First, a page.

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Sunday, July 22, 2018

Bhavantar Bhugtan Yojana: A scheme with a difference

The MP government’s scheme paying farmers the difference between MSP and marketing prices has had a mixed impact on the ground.

Written by Milind Ghatwai | Dewas (madhya Pradesh) | Published: January 18, 2018 2:36:19 am
Bhavantar Bhugtan Yojana, Shivraj Singh Chauhan, madhya pradesh farmers, farmers protest, farmers distress, shivraj singh chouhan, indian express Bharat Singh Bhati, farmer from Sonkatchi village in MP’s Dewas district, has received only part of the price difference under Bhavantar Bhugtan Yojana. (Express Photo: Milind Ghatwai)

Baniya deta mandi mein, jo bachta hai woh sarkar deti hai” (what the trader gives in the market, the government gives the balance).

That’s Bhavantar Bhugtan Yojana (BBY) for Arjun Singh Sendhav. The 29-year-old five-bigha (2.9 acres) farmer from Chaubara Jagir village is a beneficiary of this scheme that the BJP government in MP launched in October, four months after widespread agrarian protests over falling crop prices.

Sendhav sold 18.86 quintals of soyabean at the Sonkatch agriculture produce mandi from October 16 to 24 in four instalments, for which he received between Rs 2,500 and Rs 2,600 per quintal. Apart from what he got from traders, the young farmer was entitled to Rs 8,464 of payments under BBY, in which the state government credits the difference between the minimum support price (MSP, which is Rs 3,050 for soyabean) and the corresponding “modal rate” (which was fixed at Rs 2,580 for October, based on average prices prevailing in mandis) directly into the bank accounts of farmers.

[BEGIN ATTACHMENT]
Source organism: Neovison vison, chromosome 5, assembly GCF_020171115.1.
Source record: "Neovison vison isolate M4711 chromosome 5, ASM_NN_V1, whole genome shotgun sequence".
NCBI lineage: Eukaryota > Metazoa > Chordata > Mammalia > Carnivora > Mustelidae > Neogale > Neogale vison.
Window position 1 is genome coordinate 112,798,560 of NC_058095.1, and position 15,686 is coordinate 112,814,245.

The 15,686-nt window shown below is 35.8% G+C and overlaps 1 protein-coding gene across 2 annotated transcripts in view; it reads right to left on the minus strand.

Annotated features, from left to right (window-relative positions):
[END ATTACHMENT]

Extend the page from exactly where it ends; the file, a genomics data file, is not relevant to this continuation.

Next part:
Sendhav has so far got only Rs 2,594 out of the total price difference payable. “Until the full money is deposited, the government has not given,” he declares, while showing his bank passbook last updated on December 28. Mandi officials have told him that farmers are being paid a lot to lot basis and he, too, would soon receive the remaining amount for his entire quantity sold. “I have no reason to doubt them because my younger brother (Bhim Singh Sendhav) got the full price difference of Rs 4,644 on the nearly 10 quintals that he had sold at one go,” says Sendhav.

Standing next to the wheat crop at his field in Gandharvpuri, about 10 km from the Sonkatch mandi, Babloo Doliya is a happy man, having received Rs 3,691 under BBY. “I had no clue what the scheme was when I had registered under it in August. Normally, I sell only wheat at government purchase centers. And I thought the registration was for it,” claims this farmer, who sold his soyabean in October at rates from Rs 2,650 to Rs 2,730 per quintal.

Doliya’s happiness is, however, qualified. The sale window for availing the scheme’s benefits in soyabean closed in December. Since then, the rates in mandis have crossed the MSP of Rs 3,050. Doliya himself sold two quintals only last week for Rs 3,300. That, he believes, is proof of traders manipulating to keep prices depressed while purchases under BBY were on, and now paying above the MSP. “But I’m not ruing my decision to sell in October. I needed the cash immediately and the scheme helped me get more than what traders were paying,” he adds.